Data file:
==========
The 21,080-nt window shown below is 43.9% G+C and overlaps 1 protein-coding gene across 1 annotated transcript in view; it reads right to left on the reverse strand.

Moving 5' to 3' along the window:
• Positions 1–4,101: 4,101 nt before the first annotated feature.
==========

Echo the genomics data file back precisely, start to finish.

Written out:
The 21,080-nt window shown below is 43.9% G+C and overlaps 1 protein-coding gene across 1 annotated transcript in view; it reads right to left on the reverse strand.

Moving 5' to 3' along the window:
• Positions 1–4,101: 4,101 nt before the first annotated feature.